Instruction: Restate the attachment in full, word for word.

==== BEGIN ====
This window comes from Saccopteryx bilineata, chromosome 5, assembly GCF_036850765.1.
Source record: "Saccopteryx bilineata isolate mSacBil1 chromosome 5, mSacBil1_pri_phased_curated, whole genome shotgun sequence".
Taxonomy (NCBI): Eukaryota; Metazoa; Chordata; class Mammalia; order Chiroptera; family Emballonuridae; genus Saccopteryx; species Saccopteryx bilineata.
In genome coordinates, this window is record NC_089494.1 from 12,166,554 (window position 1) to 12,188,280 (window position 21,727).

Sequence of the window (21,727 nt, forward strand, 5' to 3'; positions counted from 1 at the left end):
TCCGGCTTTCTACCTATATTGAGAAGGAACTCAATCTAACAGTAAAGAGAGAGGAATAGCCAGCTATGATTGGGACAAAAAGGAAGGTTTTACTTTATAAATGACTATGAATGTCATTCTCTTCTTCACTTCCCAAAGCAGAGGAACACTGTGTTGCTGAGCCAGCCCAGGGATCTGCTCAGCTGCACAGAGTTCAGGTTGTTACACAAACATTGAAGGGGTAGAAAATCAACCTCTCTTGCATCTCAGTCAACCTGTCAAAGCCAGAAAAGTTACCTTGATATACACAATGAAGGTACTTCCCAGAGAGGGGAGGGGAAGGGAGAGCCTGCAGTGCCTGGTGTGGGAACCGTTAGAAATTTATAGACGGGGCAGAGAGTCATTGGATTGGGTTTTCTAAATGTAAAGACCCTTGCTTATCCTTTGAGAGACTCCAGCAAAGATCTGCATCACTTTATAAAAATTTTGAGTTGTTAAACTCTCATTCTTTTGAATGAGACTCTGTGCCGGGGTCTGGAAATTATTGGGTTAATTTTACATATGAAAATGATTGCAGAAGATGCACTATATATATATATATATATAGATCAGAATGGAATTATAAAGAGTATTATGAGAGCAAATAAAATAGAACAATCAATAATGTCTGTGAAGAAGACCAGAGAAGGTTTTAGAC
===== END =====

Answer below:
This window comes from Saccopteryx bilineata, chromosome 5, assembly GCF_036850765.1.
Source record: "Saccopteryx bilineata isolate mSacBil1 chromosome 5, mSacBil1_pri_phased_curated, whole genome shotgun sequence".
Taxonomy (NCBI): Eukaryota; Metazoa; Chordata; class Mammalia; order Chiroptera; family Emballonuridae; genus Saccopteryx; species Saccopteryx bilineata.
In genome coordinates, this window is record NC_089494.1 from 12,166,554 (window position 1) to 12,188,280 (window position 21,727).

Sequence of the window (21,727 nt, forward strand, 5' to 3'; positions counted from 1 at the left end):
TCCGGCTTTCTACCTATATTGAGAAGGAACTCAATCTAACAGTAAAGAGAGAGGAATAGCCAGCTATGATTGGGACAAAAAGGAAGGTTTTACTTTATAAATGACTATGAATGTCATTCTCTTCTTCACTTCCCAAAGCAGAGGAACACTGTGTTGCTGAGCCAGCCCAGGGATCTGCTCAGCTGCACAGAGTTCAGGTTGTTACACAAACATTGAAGGGGTAGAAAATCAACCTCTCTTGCATCTCAGTCAACCTGTCAAAGCCAGAAAAGTTACCTTGATATACACAATGAAGGTACTTCCCAGAGAGGGGAGGGGAAGGGAGAGCCTGCAGTGCCTGGTGTGGGAACCGTTAGAAATTTATAGACGGGGCAGAGAGTCATTGGATTGGGTTTTCTAAATGTAAAGACCCTTGCTTATCCTTTGAGAGACTCCAGCAAAGATCTGCATCACTTTATAAAAATTTTGAGTTGTTAAACTCTCATTCTTTTGAATGAGACTCTGTGCCGGGGTCTGGAAATTATTGGGTTAATTTTACATATGAAAATGATTGCAGAAGATGCACTATATATATATATATATATAGATCAGAATGGAATTATAAAGAGTATTATGAGAGCAAATAAAATAGAACAATCAATAATGTCTGTGAAGAAGACCAGAGAAGGTTTTAGAC